She was as free as a bird on the plots. But she needed something more than another set of winters where the ground and water would freeze and the winds would make a fully clothed person shiver.
Just at the point where she was looking a bit too thin and a bit too ragged and the decision all but made to call up a rescue, she started looking better and there was a great relief felt. Unbeknown to them, she had moved in with us. As time went on, she spent her days on the allotments but disappeared at night and one day someone heard me calling “Feeeeeliiiiiix Fooodeeees” and she bounced up and away and the mystery was solved.
The whole time the story was being told, in bits and pieces by the people gathered around me, my “missing” cat was sitting on a shed roof in the sun, eating a rat and looking rather pleased with herself. I told her to come in for dinner and in she duly came, eating a full dinner despite her rat snack.
Not however before I had taken several phone calls from people who had missing black and white cats and picked up a note put through my door to call the Working Mens’ Club, which was on the far corner of the allotments, near the main road.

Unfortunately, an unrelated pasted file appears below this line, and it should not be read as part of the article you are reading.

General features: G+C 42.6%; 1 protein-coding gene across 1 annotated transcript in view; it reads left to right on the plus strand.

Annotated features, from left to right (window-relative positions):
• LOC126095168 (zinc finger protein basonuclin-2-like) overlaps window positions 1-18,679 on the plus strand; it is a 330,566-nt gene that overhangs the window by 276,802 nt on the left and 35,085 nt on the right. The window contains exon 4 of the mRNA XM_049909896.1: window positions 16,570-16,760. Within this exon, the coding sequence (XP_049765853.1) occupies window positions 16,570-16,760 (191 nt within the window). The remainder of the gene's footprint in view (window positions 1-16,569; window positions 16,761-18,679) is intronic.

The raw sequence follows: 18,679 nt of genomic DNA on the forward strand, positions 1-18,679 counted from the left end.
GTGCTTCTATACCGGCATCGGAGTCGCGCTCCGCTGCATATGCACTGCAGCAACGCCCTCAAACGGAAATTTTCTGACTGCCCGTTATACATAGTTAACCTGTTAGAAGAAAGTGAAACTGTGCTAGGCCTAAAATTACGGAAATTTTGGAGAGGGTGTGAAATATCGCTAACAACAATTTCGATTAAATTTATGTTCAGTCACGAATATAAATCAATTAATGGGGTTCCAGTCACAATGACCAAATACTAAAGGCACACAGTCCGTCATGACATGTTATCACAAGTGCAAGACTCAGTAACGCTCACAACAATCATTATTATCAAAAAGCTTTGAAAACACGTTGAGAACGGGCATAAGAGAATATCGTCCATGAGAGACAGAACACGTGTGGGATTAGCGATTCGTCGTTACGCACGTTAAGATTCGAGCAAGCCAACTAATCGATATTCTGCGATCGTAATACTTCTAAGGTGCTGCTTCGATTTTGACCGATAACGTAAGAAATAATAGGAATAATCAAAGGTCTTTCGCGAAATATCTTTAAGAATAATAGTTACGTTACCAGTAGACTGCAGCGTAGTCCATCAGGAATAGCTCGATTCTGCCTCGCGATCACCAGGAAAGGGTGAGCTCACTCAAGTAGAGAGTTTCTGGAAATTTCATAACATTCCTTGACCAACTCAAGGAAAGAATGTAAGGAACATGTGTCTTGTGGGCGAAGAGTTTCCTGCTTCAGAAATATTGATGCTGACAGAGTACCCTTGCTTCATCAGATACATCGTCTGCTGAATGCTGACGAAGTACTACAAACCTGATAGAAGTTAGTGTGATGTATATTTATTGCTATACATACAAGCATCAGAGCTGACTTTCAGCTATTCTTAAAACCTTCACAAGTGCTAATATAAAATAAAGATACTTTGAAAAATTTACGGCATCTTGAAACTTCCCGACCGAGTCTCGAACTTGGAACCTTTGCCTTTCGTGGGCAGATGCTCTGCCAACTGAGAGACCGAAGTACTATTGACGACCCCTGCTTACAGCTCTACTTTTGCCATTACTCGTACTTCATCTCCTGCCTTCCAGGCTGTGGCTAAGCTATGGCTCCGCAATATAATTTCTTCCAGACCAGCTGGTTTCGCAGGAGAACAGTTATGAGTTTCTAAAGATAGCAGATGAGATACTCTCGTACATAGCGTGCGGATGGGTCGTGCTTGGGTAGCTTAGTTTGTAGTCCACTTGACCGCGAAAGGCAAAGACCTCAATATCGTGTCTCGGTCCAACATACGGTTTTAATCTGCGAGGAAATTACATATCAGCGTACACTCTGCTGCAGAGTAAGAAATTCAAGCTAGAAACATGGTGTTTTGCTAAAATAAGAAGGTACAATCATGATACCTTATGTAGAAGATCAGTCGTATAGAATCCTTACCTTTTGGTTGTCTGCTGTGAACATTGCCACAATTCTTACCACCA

Confusion reigned as I wasn’t sure why I was calling them and also when I realised that the person I was speaking to knew me. I had put my address on the poster and it had been recognised. The person I was calling said “that isn’t Len Roger’s granddaughter is it? I heard you had bought the house off his family.”
Indeed it was me and the person I was speaking to had been a great friend of my step-Grandfather’s and taken a lot of time and trouble to visit him in his last years. He told me not to worry about Felix – he had seen her that morning at breakfast. Apparently, she would leave mine, go across to the Working Mens’ Club, have bacon and eggs there with some of the allotment holders and then go over to the plots for the day.
The plot holders were so pleased she had a home and one in which she could still be a part of the allotments. I, seeing what a lovely place it was asked about a plot but unfortunately there was a huge waiting list.
Several years later, I got one. I rather imagine Felix had a fair amount to do with it.
Felix, with both her worlds merging, was ecstatic and the moment I set foot on the ground would come running towards me, greeting me loudly and lead me to my plot. We had a schedule. I’d put a chair and table out and open my flask of tea and she would sit on my lap whilst I drank it, drinking the dregs once cool.
I’d work, she’d inspect and then we would take a break together. I had the allotment from 2004 until 2012 and we spent many hours together there.